Car rental firms join carbon-offset bandwagon

Car rental firms join the carbon-offset bandwagon.

Kevin Massy
2 min read

Rent-a-car(bon offset)

With green issues dominating the headlines at this week's Detroit auto show, you may find yourself wondering how much it costs to assuage the gas-guzzling guilt you feel when picking up your next rental car. The convenient answer is $1.25 (plus applicable taxes). That is the price at which Enterprise, National, and Alamo are selling carbon offsets to their customers in a carbon-offset program launching today. According to the companies, the $1.25 offset charge represents the cost of offsetting the CO2 impact of the average rental vehicle operating in the company's fleet. TerraPass, the company responsible for delivering the offsets through planting trees and other carbon-reduction projects, claims that 13,500 metrics tons of CO2 will be offset for every 100,000 customers that participate in the scheme. The three rental companies, which describe the program as a "simple but meaningful way to address the environmental impact of renting a car," have also pledged to match up $1 million of offset purchases.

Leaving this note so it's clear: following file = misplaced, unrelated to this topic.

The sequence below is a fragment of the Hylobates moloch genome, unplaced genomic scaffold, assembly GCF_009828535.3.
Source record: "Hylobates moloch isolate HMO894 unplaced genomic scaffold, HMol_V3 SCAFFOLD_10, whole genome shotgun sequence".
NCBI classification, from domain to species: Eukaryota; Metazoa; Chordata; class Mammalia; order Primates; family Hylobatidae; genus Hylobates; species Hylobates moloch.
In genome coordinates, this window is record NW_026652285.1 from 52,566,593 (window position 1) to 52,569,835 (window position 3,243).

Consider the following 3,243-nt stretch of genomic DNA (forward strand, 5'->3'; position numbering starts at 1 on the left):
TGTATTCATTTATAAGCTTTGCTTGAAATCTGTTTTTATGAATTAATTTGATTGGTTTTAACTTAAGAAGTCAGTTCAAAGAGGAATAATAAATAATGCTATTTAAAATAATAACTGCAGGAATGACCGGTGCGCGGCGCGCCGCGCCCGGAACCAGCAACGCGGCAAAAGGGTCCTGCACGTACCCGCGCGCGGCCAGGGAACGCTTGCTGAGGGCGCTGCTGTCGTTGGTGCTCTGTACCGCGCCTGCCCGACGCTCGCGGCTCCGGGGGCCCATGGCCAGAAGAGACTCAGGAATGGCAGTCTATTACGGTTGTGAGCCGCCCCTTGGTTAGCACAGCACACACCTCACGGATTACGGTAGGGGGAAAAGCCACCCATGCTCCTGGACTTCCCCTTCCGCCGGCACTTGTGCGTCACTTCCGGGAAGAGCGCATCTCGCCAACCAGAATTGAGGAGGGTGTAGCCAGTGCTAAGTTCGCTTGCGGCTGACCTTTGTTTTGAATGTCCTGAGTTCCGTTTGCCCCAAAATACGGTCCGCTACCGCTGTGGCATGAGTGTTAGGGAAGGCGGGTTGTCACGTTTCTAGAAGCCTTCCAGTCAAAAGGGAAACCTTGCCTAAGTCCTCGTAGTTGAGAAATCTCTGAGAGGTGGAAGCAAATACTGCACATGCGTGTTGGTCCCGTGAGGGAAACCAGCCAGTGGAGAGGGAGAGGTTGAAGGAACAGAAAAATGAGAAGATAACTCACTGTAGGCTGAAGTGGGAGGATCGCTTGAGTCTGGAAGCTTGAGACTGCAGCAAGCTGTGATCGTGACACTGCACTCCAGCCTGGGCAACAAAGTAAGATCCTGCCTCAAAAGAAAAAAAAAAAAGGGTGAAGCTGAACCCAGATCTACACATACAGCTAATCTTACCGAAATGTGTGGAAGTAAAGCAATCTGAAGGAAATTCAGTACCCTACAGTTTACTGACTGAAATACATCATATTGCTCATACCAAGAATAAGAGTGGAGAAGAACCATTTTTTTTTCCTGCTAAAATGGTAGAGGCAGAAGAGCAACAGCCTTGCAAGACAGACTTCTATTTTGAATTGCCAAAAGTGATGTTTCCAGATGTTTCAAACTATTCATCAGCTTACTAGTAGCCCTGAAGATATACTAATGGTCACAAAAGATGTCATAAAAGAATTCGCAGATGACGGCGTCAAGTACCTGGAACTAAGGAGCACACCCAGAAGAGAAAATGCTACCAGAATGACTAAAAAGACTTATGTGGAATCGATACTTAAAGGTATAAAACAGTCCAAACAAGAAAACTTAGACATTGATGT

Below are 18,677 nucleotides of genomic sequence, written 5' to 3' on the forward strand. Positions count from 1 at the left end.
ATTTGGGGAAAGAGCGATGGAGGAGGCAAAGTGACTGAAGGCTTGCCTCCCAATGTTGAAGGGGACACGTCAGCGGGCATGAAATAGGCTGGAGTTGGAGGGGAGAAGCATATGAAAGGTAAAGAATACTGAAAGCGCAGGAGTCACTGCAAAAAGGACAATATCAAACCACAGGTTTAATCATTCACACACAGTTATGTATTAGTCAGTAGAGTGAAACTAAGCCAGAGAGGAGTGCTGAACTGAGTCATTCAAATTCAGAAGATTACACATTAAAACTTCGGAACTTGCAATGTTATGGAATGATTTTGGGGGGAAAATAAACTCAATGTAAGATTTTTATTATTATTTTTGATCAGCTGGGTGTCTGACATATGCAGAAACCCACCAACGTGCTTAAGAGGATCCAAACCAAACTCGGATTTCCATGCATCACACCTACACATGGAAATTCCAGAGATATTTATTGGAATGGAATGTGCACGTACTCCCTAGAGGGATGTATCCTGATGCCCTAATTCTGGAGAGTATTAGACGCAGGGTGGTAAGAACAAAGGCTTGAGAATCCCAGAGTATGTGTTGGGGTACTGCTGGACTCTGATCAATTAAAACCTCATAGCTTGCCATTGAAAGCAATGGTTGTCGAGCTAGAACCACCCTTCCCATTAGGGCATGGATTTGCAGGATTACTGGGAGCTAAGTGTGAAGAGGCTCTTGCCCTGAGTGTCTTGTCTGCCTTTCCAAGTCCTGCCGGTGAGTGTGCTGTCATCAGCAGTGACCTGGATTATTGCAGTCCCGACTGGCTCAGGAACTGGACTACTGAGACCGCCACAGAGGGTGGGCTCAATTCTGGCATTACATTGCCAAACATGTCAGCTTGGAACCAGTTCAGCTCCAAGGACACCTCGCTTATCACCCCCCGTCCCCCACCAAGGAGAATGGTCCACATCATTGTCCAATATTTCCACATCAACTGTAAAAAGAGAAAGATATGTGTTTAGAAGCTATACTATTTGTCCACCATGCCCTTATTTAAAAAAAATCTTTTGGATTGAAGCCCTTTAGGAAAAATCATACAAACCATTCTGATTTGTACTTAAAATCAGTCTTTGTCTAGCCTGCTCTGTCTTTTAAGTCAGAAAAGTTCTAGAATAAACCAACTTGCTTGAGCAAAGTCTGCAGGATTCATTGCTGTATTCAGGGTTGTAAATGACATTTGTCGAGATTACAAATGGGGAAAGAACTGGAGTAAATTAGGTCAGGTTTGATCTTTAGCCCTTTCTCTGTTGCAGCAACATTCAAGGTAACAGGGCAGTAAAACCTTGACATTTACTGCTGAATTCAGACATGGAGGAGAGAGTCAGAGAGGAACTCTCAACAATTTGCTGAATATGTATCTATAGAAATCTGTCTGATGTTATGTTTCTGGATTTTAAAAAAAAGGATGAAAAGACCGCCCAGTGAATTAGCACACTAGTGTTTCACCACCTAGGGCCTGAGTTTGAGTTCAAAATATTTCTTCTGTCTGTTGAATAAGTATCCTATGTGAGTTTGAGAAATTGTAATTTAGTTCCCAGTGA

However, amid all the green intentions and backslapping, the environmental benefits of carbon offsetting have come under increasing scrutiny as the market for offsetting expands. With more than $54 million spent in 2007 on CO2 offsets on everything from airplane tickets to laptop computers, the FTC is starting to look into green marketing claims made by companies that are suspected of trying to "greenwash" their images. Don't get me wrong--I'm all for any initiative that makes some impact on CO2 reduction. But turning down your free upgrade to a Chevy Suburban next time you're in a rental car center might be just as environmentally beneficial.